Editorial: State of the Union

Editorial Board

President Barack Obama will deliver his fifth State of the Union address Jan. 28 in front of a combined session of Congress. To those of us not completely engaged in the politics and pomp of Washington, the annual affair can seem like little more than an extravagant party centered around an hourlong speech, half of which is merely applause.

Last year, Obama took to the stage and spoke on a wide variety of issues, from the then-upcoming sequester cuts and retaining the full faith and credit of the United States to combating climate change and raising the minimum wage.

As most know, the past year has seen the federal government’s agenda derailed by scandal after scandal, something the president could never have foreseen before his address. This goes to show that the State of the Union is not a fixed blueprint of what will transpire but is rather the goals and focus of the president’s administration.

With so much time diverted from what he had apparently hoped to accomplish last year, our disgraceful government shutdown and the resounding failures of Obamacare rollout, we can be sure to hear much of the same points tonight as we did last year.

Climate change and the shift to renewable fuels, for example, remain a relatively untouched issue. Our government has made some advances in curbing our country’s emissions, notably in the form of increased regulations for new power plants. Other issues, however, such as the Keystone XL pipeline that would transport oil from Canada and northern states to Gulf Coast refineries, are still awaiting hard support or condemnation from the executive office.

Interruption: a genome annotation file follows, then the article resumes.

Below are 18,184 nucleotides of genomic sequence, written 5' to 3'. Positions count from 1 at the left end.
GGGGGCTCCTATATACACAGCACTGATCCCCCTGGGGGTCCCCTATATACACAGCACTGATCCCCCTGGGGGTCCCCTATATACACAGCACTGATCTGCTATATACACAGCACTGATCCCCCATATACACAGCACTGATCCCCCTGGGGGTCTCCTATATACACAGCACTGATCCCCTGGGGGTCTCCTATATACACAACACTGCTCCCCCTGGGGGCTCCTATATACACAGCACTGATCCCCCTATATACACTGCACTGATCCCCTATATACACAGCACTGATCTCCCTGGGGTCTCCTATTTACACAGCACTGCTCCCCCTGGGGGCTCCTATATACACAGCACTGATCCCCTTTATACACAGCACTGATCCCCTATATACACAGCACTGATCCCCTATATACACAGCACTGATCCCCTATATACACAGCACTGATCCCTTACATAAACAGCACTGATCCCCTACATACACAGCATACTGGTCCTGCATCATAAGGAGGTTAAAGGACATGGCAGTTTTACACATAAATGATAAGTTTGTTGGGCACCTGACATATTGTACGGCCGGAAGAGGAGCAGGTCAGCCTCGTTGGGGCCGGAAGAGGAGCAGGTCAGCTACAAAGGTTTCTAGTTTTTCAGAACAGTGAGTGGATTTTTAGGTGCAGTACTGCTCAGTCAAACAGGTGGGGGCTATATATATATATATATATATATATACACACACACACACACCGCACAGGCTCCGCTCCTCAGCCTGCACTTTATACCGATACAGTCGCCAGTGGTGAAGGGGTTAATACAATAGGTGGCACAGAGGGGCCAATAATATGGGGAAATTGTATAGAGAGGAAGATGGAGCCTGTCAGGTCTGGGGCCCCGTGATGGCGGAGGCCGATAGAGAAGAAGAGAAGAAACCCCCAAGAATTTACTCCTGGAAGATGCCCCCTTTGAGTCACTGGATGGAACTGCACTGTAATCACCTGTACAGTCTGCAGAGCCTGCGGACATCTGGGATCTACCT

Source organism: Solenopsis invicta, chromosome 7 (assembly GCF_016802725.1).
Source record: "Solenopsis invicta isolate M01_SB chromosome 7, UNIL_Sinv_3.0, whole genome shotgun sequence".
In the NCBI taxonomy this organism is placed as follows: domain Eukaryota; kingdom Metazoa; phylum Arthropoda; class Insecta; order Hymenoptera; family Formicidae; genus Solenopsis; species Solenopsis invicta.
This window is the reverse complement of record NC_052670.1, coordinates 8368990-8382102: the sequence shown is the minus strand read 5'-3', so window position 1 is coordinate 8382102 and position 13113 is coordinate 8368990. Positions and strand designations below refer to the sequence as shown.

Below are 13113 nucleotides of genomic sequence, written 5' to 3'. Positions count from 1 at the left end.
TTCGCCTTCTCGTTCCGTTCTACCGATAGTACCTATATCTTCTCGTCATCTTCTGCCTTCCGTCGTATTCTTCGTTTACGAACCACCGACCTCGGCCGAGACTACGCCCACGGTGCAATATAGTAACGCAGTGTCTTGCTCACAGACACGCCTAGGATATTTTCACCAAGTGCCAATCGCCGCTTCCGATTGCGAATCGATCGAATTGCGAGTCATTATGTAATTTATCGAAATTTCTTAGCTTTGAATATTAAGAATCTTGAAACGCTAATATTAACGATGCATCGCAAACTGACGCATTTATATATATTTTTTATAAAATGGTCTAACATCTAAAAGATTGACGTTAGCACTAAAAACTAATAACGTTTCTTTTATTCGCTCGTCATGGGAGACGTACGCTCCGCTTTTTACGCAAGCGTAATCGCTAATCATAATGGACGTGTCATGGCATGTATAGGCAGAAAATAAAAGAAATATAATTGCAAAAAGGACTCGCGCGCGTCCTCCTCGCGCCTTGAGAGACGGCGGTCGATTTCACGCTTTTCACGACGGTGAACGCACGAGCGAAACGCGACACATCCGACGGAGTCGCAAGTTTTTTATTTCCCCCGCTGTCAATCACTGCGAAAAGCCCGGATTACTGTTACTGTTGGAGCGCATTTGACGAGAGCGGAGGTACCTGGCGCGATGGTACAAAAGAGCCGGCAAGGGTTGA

Gun control, tax reform, immigration and the federal minimum wage are all topics that have likewise been unable to gain legislative traction this past year, despite Obama acknowledging the problems in last year’s address.

Some of this stagnation can certainly be attributed to partisan gridlock in our capital. Edward Klein, bestselling author of “The Amateur” about President Obama, argues however that our current president has more going against his progress than partisanship. Klein and many others contend that Obama himself has failed to lead effectively.

In line with this criticism, calls of Obama as a “lame duck” president have started arising. Rebutting these claims, the Obama administration has said that the president will double down, using the “pen and phone” to both force movement from Congress on important issues and enforce what executive actions he can on his own.

Of course, when it comes to the meat and potatoes of our government, nothing is done in isolation. A divided Congress will still play a major role this year, and the Republican Party will still help in shaping how our country is run.

To respond to the State of the Union, the GOP has chosen Cathy McMorris Rodgers, R-Wash., its highest-ranking female representative. Senator Mike Lee, R-Utah, will then give a Tea Party response. While they will receive only a fraction of the coverage or pomp, these speeches could very well be as important as they will outline the goals of Obama’s opposition in Washington.

There is another way to view this event, however.

In addition to these speeches, the White House will be streaming the president’s address live online and will include an exclusive “enhanced broadcast,” likely including relevant graphs, facts, photos and more with Obama’s remarks.

This can all seem like a lot of focus on a single speech, but there is rarely such an opportunity for the entire country to listen in and hear what our highest elected leader has in store for our nation. It may be an hour out of our lives and it may contain a maddeningly high number of applause breaks, but there couldn’t be a better invitation for all of us to become aware and involved in how our government will be run this next year.